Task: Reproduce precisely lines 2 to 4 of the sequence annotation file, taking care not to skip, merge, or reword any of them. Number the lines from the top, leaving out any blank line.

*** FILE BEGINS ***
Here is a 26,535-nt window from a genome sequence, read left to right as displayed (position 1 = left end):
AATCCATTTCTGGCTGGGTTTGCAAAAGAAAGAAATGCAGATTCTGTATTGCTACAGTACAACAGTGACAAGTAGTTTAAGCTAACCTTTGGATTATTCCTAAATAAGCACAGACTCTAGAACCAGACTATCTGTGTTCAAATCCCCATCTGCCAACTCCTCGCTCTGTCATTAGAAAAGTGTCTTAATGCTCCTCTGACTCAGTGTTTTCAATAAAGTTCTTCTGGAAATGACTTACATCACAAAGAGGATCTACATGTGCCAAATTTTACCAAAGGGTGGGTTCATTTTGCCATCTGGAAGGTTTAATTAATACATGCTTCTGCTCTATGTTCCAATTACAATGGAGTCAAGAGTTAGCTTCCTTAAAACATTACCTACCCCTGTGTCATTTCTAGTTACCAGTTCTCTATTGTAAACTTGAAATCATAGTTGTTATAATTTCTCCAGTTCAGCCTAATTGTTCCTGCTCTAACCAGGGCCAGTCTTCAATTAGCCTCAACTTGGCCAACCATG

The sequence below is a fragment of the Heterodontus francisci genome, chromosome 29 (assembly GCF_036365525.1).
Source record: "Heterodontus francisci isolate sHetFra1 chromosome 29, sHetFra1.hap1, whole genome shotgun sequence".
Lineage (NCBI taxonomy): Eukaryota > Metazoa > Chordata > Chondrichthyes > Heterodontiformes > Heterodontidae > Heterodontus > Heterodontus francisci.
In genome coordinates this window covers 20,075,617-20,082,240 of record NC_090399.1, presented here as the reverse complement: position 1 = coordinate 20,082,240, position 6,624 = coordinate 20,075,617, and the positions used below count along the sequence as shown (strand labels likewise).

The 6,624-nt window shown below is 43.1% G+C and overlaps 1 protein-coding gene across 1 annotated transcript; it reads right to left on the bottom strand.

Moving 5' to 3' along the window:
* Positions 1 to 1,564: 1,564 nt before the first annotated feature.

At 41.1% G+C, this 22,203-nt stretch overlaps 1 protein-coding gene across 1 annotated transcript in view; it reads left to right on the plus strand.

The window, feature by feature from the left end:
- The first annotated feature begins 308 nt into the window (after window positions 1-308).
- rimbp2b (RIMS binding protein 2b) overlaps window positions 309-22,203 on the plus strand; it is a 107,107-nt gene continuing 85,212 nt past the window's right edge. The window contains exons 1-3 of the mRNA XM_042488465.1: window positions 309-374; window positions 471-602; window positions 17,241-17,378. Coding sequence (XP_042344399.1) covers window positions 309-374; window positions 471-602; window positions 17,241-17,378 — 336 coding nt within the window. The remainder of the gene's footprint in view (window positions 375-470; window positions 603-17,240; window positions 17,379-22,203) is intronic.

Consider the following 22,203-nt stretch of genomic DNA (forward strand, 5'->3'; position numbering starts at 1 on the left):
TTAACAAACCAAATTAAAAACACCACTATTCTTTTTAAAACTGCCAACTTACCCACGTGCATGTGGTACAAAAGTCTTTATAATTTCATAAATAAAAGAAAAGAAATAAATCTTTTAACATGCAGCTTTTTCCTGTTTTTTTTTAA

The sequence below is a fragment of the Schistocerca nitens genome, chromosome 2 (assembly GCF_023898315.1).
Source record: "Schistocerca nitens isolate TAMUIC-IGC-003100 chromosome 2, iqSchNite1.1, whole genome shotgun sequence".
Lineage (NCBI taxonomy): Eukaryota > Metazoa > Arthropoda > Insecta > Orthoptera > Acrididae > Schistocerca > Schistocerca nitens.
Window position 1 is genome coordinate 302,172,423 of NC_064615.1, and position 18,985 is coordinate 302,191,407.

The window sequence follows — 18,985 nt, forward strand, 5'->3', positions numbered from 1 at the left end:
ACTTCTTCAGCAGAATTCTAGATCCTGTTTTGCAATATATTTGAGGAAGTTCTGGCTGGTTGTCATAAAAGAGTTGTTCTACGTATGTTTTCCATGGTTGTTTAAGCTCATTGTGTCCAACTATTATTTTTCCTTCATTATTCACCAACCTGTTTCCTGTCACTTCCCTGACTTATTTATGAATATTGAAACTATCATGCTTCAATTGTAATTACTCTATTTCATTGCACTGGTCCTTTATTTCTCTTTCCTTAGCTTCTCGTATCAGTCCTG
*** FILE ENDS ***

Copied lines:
AATCCATTTCTGGCTGGGTTTGCAAAAGAAAGAAATGCAGATTCTGTATTGCTACAGTACAACAGTGACAAGTAGTTTAAGCTAACCTTTGGATTATTCCTAAATAAGCACAGACTCTAGAACCAGACTATCTGTGTTCAAATCCCCATCTGCCAACTCCTCGCTCTGTCATTAGAAAAGTGTCTTAATGCTCCTCTGACTCAGTGTTTTCAATAAAGTTCTTCTGGAAATGACTTACATCACAAAGAGGATCTACATGTGCCAAATTTTACCAAAGGGTGGGTTCATTTTGCCATCTGGAAGGTTTAATTAATACATGCTTCTGCTCTATGTTCCAATTACAATGGAGTCAAGAGTTAGCTTCCTTAAAACATTACCTACCCCTGTGTCATTTCTAGTTACCAGTTCTCTATTGTAAACTTGAAATCATAGTTGTTATAATTTCTCCAGTTCAGCCTAATTGTTCCTGCTCTAACCAGGGCCAGTCTTCAATTAGCCTCAACTTGGCCAACCATG

The sequence below is a fragment of the Heterodontus francisci genome, chromosome 29 (assembly GCF_036365525.1).
Source record: "Heterodontus francisci isolate sHetFra1 chromosome 29, sHetFra1.hap1, whole genome shotgun sequence".